Post-war Reconstruction in Afghanistan

3.4. Legal Hurdles

In the post-war reconstruction, women must be legally protected. However, in Afghanistan women are not even entitled to be citizens. Legal reforms are needed in Afghanistan, which also includes criminal and civil codes. Afghan law should not discriminate against women, but in legalization, there is no presence of women because the laws are made by men and barely include women. The constitution needs the amendments of freedom to live.

The absence of women politicians is a major legal threat to women’s rights. And the politicization of gender for personal gains is also a cause behind the lack of women’s participation in politics. As discussed before, Afghanistan runs on a tribal system and any individual is not willing to make trouble with the tribal leader. All the important decisions are made by tribal Jirgas (meetings). Hence, Afghan men will not deliberately anger their tribe leaders and elders.

In injustice and criminal laws, we also find anti-women laws. According to a report, only 3 percent of female judges are performing their duties. The Guardian has summarized the judicial system of Afghanistan in three sections, first, the state law, second the Sharia law, and third the tribal or customary codes mainly known as Pashtunwali. In Afghanistan, it is not a crime in state law if a woman runs away from an abusive home but it is a huge crime in Sharia. History has told us that the Sharia law is above the state law in Afghanistan. According to Oxfam, women shelters in Afghanistan are a few and women have difficulty accessing the judiciary. 87 percent of Afghan women have faced violence including forced marriages. On the other hand, Child marriage is a norm in the country. The BBC reported a 15-year-old Afghan girl Aisha was married to a 30-year-old man in 2011 who used to abuse and detain her with no food. Nonetheless, these issues often gain attention from international media, which may prompt actions taken by the family, tribes, and state.

3.5. Women’s Participation in Politics

On the other hand, the political representation of women in Afghanistan is also negligible. In the 2004 constitution, Afghanistan had reserved 27 percent women seats for the lower house and 17 percent for the upper house. However, in 2021 amid Taliban rule, we seldom see women in politics. Though the international actors such as the UN have advocated for women’s representation in politics there is no pragmatic approach towards it. During US’s quota policy the hopes were high, but since last year there is a looming threat over women’s representation in Afghanistan. Moreover, the Women, Peace and Security Act of 2017 (WPS Strategy) was a major step toward women’s empowerment. Sadly, during the Intra-Afghan talk, the absence of Women’s participation made it a failure. Still today, there is no proper implementation of the WPS act. Hence, Afghan women are missing in legislation which results in anti-women laws. For instance, the necessity of a male family member whenever a woman goes outside is absurd. After enduring years of conflict and violation of their basic rights, Afghani women need the dire support of international players in the Taliban’s regime.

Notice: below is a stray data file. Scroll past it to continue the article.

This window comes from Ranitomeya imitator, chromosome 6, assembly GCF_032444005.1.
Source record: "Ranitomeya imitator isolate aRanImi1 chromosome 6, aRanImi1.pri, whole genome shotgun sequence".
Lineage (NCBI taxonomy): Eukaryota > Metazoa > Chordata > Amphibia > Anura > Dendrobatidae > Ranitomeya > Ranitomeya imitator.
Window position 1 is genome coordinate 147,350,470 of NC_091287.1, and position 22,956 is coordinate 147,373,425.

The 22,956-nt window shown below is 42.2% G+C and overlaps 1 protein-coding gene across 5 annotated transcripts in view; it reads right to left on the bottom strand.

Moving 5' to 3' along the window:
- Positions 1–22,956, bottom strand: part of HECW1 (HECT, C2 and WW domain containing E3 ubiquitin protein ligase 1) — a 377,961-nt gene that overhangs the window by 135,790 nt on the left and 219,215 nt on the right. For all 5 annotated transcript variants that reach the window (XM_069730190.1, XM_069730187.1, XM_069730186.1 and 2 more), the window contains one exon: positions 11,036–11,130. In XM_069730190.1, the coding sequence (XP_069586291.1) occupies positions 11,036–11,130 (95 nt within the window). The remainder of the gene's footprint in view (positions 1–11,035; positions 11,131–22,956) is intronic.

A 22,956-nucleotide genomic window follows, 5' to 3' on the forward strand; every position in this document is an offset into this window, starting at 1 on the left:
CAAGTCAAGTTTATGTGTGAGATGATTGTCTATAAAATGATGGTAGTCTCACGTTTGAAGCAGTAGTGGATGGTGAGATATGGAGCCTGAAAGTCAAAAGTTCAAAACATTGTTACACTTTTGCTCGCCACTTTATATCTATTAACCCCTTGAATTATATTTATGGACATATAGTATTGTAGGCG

3.6. Economic Dependency

Furthermore, women are financially dependent on male family members. The lack of economic freedom and resources has compelled them to submit to the Afghan men. Afghan women own no property as compared to men. In 2017, only 5 percent of women ran businesses. The UN reported in 2019 that only 15 percent of men were in favor of working women after marriage. Likewise, two-thirds of men argued that women had more rights than men. The rigid rules of the Taliban also prohibit ‘alien’ clothing – a term for western clothes – and working outside homes is strictly prohibited for Afghan women, since a mixed-gender workplace is not feasible for women to work in. Studies have shown that there are fewer opportunities of working from home when women have no skills. Another hurdle is the lack of internet and mobile phones among Afghan women. Without internet accessibility, working from home is impossible. Therefore, economic independence is a must for women’s empowerment. TURN PAGE >>